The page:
A lot of people reckon you shouldn't tell it how it is, on blogs, even as a snapshot, when commenting on beer or pubs. The arguments for this approach go along a lot of rather tortuous routes, including " It isn't fair to mention a one off experience", "If you can't say something nice, don't say anything", "It was fine when I had it in the Strangler's Arms eight years ago" and "I just had a bottle of it and they are great brewers." There are many more, but you get my drift I reckon. Gazza Prescott, the ticker and now brewer, calls it "Cheery Beery" with more than a little contempt.
What prompted this subject was a note by Tyson on his blog and on Twitter about the beer in the Marble Arch not being on top form and a criticism of Thornbridge Black IPA as a mess of good ingredients. (I can't say on this one, but if I get the chance to try it I will and call it as I see it.)
The brewing industry and the pub trade can be sensitive to even the mildest of criticism, no matter how constructively put or well intended. I can recall falling out with a Head Brewer over bad batches of beer, which I knew for a fact had been pulled from pub cellars by a special dray team. He was offended that I said so and stated that there was nothing wrong with the beer. My reply was that he was treating his customers with contempt, in that he expected them to drink the same beer in the pub night after night and year after year and then, not notice when there was something wrong with it.
Pubs have similar issues when a customer feels a beer isn't right. Too often he or she is told that there is "nothing wrong with it" or the classic "Everyone else is drinking it" and the equally poor response "Well that's how it's meant to taste". Another anecdote illustrates how it can be done much better, though I do admit it was an unusual bit of customer care. Once in the Prince of Wales in Foxfield, we complained about a beer. The landlady said she'd been in a hurry and hadn't tried it. She had some, turned the pumpclip round, picked up the GBG, phoned the brewer and told him the beer was undrinkable. "Action this day" indeed, but while not calling for that, is it too much to expect beer that isn't right never to reach the public?
I have digressed more than a little here, but my point is that bloggers of all people should call it as it is. Didn't we all start blogs to say our piece and offer opinion? Pubs and brewers should be as comfortable with constructive criticism as they are with praise and the beer industry should take a leaf out of the supermarkets book, where a dodgy product is met with horror rather than denial.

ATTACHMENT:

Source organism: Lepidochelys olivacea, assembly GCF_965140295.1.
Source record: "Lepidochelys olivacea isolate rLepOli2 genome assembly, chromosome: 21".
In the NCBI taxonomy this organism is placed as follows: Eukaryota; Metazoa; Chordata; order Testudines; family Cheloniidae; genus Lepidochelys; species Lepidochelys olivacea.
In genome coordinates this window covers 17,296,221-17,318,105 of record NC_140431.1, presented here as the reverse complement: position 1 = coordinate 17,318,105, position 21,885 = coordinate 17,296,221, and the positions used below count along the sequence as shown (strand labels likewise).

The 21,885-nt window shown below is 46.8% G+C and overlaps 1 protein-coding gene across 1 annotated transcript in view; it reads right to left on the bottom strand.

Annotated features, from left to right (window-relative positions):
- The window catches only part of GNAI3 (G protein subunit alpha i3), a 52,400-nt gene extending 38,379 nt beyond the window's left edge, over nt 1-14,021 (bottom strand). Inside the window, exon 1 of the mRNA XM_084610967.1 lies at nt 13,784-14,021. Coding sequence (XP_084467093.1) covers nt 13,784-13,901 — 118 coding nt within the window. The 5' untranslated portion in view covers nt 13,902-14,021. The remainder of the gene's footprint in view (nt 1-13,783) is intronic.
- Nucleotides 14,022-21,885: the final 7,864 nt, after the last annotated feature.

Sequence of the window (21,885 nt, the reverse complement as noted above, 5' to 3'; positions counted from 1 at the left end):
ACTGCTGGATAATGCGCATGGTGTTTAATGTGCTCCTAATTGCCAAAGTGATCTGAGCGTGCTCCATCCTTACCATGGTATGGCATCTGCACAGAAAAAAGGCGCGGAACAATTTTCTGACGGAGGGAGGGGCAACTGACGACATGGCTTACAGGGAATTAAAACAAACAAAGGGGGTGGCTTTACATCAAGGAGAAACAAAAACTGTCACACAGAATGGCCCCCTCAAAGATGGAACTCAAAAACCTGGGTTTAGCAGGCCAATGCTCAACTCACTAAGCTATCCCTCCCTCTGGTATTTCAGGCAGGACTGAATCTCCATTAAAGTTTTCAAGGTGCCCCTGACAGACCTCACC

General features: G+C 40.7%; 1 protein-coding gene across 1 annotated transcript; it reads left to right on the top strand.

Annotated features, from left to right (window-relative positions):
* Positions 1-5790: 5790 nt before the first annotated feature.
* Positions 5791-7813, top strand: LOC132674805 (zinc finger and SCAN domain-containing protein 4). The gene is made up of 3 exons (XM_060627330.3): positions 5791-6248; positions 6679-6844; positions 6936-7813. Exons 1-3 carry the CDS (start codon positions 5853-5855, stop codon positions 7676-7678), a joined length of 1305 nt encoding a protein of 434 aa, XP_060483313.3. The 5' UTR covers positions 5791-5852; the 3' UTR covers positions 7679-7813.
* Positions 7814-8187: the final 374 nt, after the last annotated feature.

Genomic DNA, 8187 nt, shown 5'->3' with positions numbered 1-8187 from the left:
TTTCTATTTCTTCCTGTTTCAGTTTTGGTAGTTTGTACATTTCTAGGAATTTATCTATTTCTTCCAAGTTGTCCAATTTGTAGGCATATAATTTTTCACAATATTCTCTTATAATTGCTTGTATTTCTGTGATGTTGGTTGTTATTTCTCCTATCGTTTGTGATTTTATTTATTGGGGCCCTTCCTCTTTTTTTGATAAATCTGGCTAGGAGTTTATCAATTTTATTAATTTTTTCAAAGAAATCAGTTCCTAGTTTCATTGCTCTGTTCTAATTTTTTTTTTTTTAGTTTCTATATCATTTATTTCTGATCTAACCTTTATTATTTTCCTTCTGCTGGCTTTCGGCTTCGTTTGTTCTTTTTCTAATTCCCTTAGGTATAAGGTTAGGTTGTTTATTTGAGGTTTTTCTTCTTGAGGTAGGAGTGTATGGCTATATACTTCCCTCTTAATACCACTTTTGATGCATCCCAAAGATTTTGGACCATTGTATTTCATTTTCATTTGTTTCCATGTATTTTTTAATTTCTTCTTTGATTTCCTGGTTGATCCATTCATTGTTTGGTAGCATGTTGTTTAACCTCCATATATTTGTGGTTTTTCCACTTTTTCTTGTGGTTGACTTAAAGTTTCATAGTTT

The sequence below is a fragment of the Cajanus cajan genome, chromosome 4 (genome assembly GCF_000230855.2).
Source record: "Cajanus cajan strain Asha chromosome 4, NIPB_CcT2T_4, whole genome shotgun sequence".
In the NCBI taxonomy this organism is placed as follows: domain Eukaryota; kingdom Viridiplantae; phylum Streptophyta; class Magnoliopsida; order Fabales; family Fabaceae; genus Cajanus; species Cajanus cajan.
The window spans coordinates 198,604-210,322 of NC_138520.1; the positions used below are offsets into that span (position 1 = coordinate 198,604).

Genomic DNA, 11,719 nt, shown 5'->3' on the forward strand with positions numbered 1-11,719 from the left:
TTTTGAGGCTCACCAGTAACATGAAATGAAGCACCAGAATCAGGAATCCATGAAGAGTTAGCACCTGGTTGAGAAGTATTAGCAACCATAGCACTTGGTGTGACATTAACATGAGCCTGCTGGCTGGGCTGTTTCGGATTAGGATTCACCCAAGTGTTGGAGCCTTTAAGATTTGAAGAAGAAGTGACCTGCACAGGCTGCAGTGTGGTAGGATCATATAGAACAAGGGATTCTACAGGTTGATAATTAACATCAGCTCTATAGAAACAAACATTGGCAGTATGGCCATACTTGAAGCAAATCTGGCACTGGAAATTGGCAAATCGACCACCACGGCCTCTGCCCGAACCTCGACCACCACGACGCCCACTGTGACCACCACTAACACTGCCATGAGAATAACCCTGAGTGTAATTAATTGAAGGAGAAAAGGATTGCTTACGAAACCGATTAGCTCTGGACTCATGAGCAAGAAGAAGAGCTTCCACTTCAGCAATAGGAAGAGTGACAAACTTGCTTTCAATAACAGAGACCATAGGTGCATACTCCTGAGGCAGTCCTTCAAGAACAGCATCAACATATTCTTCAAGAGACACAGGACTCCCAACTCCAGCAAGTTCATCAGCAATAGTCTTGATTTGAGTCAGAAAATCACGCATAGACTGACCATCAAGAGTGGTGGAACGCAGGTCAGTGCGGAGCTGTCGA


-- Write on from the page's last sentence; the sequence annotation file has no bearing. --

The hidden costs of customer dissatisfaction are even more and any bad experience in the pub or with beer costs the customer just as much as a good one, which is a fairly good reason to speak out.
A bit of a CV. Tandleman is a veteran beer lover, CAMRA Chairman and (local) activist, beer author, beer reviewer and pursuer of all things good in beer. He lives in the North West of England and London. Despite his CAMRA membership, he does not limit himself to cask conditioned beer, though he believes that cask conditioning, when done correctly and appropriately, brings a quality to beer that is hard to equal by any other kind of presentation. He is a strong supporter of Northern methods of beer dispense and avidly detests poorly presented beer and dislikes pasteurisation. He regularly visits Germany, has conducted corporate British and German beer tastings for CAMRA at the Great British Beer Festival where he has worked for years on Biere Sans Frontieres and was Deputy Organiser at CAMRA's very successful National Winter Ales Festival in 2009, 2010 and 2011. He admires good brewers wherever they are and has travelled extensively in pursuit of good beer to drink.
This blog mentions specifics; pubs and beer, good and bad. The opinions will be forthright, but you can always disagree, just don't be offended. Comments from those mentioned are particularly welcome and a right of reply is hereby offered.
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